Though £4 billion of the increase came from credit card spending, £9 billion (around 46% of the increase) came from student borrowing, with PwC estimating graduates who started courses after 2012 will owe an average of £40 000 to £50 000. Student loan repayments are linked to salary levels –currently there’s a £21 000 threshold and because many university leavers will never earn graduate salaries, some estimates suggest that up to 40% of this debt will never be fully paid off.
Nevertheless, while these long term debts affect future borrowing potential and the chances of getting a mortgage, a 2014 analysis by Citizens Advice showed more young people turning to pay day lenders to finance their immediate expenditure (this accounted for 62% of the ‘high-interest’ credit used by under 25s) and that 10% of all those with serious debt problems were in the 17-24 age group.
The Citizens Advice report also revealed that 1 in 3 of young people with ‘serious financial problems’ are in work –showing that while youth unemployment may be officially falling, pay and the work that jobs young people do, remain serious issues. The under 25s have suffered most from the economic downturn, with the Institute of Fiscal Studies (press report 04/03/15) showing their incomes are still 7% down. Meanwhile according to a Social Market Foundation Report, 25 to 35 year olds have experienced a 36% drop in savings since 2005. Locked out of the housing market, neither are young people likely to be able to build up any financial equity.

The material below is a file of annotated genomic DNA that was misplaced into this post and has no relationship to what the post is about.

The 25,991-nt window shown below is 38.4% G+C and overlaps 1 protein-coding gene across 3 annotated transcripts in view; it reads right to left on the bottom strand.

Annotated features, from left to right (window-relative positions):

At a more general level, PwC reports the total debt (including mortgage lending) to income ratio now stands at 172%. This is also the highest ever recorded. A future rise in interest rates could have untold implications.
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